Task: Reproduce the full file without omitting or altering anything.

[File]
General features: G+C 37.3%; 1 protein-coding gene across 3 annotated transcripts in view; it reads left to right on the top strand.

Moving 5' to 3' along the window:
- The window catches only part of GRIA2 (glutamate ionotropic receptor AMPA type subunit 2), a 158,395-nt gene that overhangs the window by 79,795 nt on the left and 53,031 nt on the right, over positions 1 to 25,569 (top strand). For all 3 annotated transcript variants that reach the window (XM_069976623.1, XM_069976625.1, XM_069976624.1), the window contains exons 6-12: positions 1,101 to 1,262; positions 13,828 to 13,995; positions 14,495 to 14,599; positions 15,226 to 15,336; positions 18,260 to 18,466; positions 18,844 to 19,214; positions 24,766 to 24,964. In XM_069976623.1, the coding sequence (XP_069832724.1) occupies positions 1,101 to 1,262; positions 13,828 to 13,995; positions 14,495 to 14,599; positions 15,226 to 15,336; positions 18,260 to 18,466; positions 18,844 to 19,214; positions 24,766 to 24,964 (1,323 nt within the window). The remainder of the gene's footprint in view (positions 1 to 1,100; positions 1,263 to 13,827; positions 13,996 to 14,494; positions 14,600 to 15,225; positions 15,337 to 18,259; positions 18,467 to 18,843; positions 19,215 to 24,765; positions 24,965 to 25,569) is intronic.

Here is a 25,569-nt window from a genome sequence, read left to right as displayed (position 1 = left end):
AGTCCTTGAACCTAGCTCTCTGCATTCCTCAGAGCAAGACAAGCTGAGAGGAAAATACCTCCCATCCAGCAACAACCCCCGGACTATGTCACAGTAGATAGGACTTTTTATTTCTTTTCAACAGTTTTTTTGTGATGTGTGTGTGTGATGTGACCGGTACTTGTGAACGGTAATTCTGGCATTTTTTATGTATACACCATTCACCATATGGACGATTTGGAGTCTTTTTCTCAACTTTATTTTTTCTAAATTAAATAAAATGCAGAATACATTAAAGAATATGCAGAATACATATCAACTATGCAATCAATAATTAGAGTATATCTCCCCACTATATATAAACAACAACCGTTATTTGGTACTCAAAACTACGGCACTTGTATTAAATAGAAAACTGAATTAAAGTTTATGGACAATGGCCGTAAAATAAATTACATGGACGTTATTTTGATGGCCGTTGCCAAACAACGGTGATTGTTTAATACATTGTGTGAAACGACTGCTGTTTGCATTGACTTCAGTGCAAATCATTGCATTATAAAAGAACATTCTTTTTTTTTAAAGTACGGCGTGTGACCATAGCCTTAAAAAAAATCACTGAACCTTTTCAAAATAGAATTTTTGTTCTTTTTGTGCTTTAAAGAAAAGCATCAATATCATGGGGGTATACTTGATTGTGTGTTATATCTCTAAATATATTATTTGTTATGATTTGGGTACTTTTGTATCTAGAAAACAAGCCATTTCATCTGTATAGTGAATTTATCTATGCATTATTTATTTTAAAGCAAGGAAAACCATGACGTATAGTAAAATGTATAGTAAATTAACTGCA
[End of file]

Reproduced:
General features: G+C 37.3%; 1 protein-coding gene across 3 annotated transcripts in view; it reads left to right on the top strand.

Moving 5' to 3' along the window:
- The window catches only part of GRIA2 (glutamate ionotropic receptor AMPA type subunit 2), a 158,395-nt gene that overhangs the window by 79,795 nt on the left and 53,031 nt on the right, over positions 1 to 25,569 (top strand). For all 3 annotated transcript variants that reach the window (XM_069976623.1, XM_069976625.1, XM_069976624.1), the window contains exons 6-12: positions 1,101 to 1,262; positions 13,828 to 13,995; positions 14,495 to 14,599; positions 15,226 to 15,336; positions 18,260 to 18,466; positions 18,844 to 19,214; positions 24,766 to 24,964. In XM_069976623.1, the coding sequence (XP_069832724.1) occupies positions 1,101 to 1,262; positions 13,828 to 13,995; positions 14,495 to 14,599; positions 15,226 to 15,336; positions 18,260 to 18,466; positions 18,844 to 19,214; positions 24,766 to 24,964 (1,323 nt within the window). The remainder of the gene's footprint in view (positions 1 to 1,100; positions 1,263 to 13,827; positions 13,996 to 14,494; positions 14,600 to 15,225; positions 15,337 to 18,259; positions 18,467 to 18,843; positions 19,215 to 24,765; positions 24,965 to 25,569) is intronic.

Here is a 25,569-nt window from a genome sequence, read left to right as displayed (position 1 = left end):
AGTCCTTGAACCTAGCTCTCTGCATTCCTCAGAGCAAGACAAGCTGAGAGGAAAATACCTCCCATCCAGCAACAACCCCCGGACTATGTCACAGTAGATAGGACTTTTTATTTCTTTTCAACAGTTTTTTTGTGATGTGTGTGTGTGATGTGACCGGTACTTGTGAACGGTAATTCTGGCATTTTTTATGTATACACCATTCACCATATGGACGATTTGGAGTCTTTTTCTCAACTTTATTTTTTCTAAATTAAATAAAATGCAGAATACATTAAAGAATATGCAGAATACATATCAACTATGCAATCAATAATTAGAGTATATCTCCCCACTATATATAAACAACAACCGTTATTTGGTACTCAAAACTACGGCACTTGTATTAAATAGAAAACTGAATTAAAGTTTATGGACAATGGCCGTAAAATAAATTACATGGACGTTATTTTGATGGCCGTTGCCAAACAACGGTGATTGTTTAATACATTGTGTGAAACGACTGCTGTTTGCATTGACTTCAGTGCAAATCATTGCATTATAAAAGAACATTCTTTTTTTTTAAAGTACGGCGTGTGACCATAGCCTTAAAAAAAATCACTGAACCTTTTCAAAATAGAATTTTTGTTCTTTTTGTGCTTTAAAGAAAAGCATCAATATCATGGGGGTATACTTGATTGTGTGTTATATCTCTAAATATATTATTTGTTATGATTTGGGTACTTTTGTATCTAGAAAACAAGCCATTTCATCTGTATAGTGAATTTATCTATGCATTATTTATTTTAAAGCAAGGAAAACCATGACGTATAGTAAAATGTATAGTAAATTAACTGCA